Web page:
As for Colin’s gross motor skills, despite the fatigue and sporadic vomiting that have come with this infection, he continues to improve. On Monday, he stood independently, holding onto a table or counter, quite a bit. He is now accustomed to “walking” everywhere, though this is absolute murder on my back. I had some months ago made the bold proclamation that we would have Colin walking (with the support of a walker) before radiation, and we have a shot at reaching that goal.

Finally, there is the matter of the Peabody ducks. Yesterday, I realized that there was no way I could reasonably fulfill the promise to him that he would go see the ducks, and now we can. Our visit at the hospital should be relatively short, and then we fall back into the flow of outpatient life.

The more Colin does in this precious time between surgeries, the better for him and for us. So many people who see him here are shocked and amazed by how well he looks and how much he has accomplished. We love trotting him around and showing off his new abilities like the prize-winning country fair piglet that he is.

At the same time, this constitutes an opportunity for the tumor to gain its strength back. We can only hope that chemo has had enough of an effect on the remnant that this extra reprieve from surgery is only beneficial. Fortunately, ependymoma does not tend to be as rabid as some other tumors.

The staff upstairs has enjoyed seeing Colin because he’s improved so much. Despite his infection, he’s quite well and impresses everybody with his vigor and playfulness. His greatest risk at the moment seems to be injuring himself from being too goofy and throwing himself around the crib.

Not having Aidan around is strange, both easier because we don’t have to worry about him complaining about coming to the hospital, and difficult because he is the best medicine for all of us. We can only hope that there are other children around here who can serve as a proxy for the competitive motivation that Aidan provides.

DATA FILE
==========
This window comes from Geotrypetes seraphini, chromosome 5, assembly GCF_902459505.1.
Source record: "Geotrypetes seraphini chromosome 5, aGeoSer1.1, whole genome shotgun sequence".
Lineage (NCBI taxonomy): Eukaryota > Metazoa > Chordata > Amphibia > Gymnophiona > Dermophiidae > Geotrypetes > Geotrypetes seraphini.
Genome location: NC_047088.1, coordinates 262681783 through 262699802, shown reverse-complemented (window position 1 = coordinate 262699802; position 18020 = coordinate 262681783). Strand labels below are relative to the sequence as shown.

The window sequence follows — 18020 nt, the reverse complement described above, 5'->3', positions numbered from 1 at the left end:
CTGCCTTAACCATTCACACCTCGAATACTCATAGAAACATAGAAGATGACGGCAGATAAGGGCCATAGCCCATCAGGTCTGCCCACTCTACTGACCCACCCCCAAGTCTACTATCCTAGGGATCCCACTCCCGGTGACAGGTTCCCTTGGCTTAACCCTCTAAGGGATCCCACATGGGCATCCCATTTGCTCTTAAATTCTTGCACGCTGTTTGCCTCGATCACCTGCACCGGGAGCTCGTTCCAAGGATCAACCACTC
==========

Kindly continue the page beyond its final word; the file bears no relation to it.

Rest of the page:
While Aidan is back home, we are trying to arrange for him to spend time with friends and family. He is attending Hudson Country Montessori School during the week, as they have graciously allowed him to return to his old classroom during his time there. Not only does this give him something constructive to do during the day, but it also allows him to return to the life that he has so greatly missed. We are very thankful that he can actually spend his days being “normal” again, though we aren’t there to enjoy it with him.

We would like to thank everybody for the many encouraging messages, thoughts, and prayers for Colin’s upcoming surgery. This adventure has been made easier knowing that we are supported by so many people, some even strangers to us. Colin never fails to surprise us, both with positive and negative news, but until we get negative news that can’t be undone, things like line infections are only bumps in the road that remind us of the meaning of hubris and the value of taking (just) the next step.


  1. Stay strong little man! You’ll get there! Tamiko & Ian, And if there is anything Aidan needs while he is here up north, just let us know. I did not get a chance to talk to Ian on Monday because I have viral conjunctivitis, so I stayed clear of him and waved/yelled from a distance. I’m clear to be among the “general population” on Thursday, so after then Aidan is welcome to come over anytime as needed. Also let us know if you need us to check on the house or anything else….. Take care and enjoy Colin’s new “tricks”.

    Comment by kulikowski — January 12, 2010 @ 12:41 pm

  2. My parents always told me (as i tell my own children now) things happen for a reason and sometimes we never know what that reason is…
    Keep fighting Colin – and we can’t wait to see more photos/videos!!
    Our prayers continue to be said for all.

    Comment by — January 12, 2010 @ 1:05 pm

  3. a little difficult writing left handed, please bear with me. my news is up-beat in the extreme: i am now in the 8th. day of fracture recovery, finding monumental daily comparative extension of all physical, mental and spiritual functions!!!!

    i also am embarrassed by the richness of support from my loving family, friends as well as srangers who pop-up before me in comfort and caring: but most high above all this incredible drama is your well grounded perspective on colin as you report it above. as i have been so graciuosly allowed to discover and appreciate each of my children: i am particularly awed and humbled by the most highly developing humanism emerging the the lives of you four, that i might have dreamed.

    i caution you not to agonize on aiden. he is made of the good stuff of which the three of you are constituted – he is of course sad, thank god for that normality. all of this is serving him well. he is growing in an abundance of life amongst those who likewise love and care for him.

    my heart, mind and soul are with you my beloved babies.


    Comment by Dick Hayward — January 12, 2010 @ 7:08 pm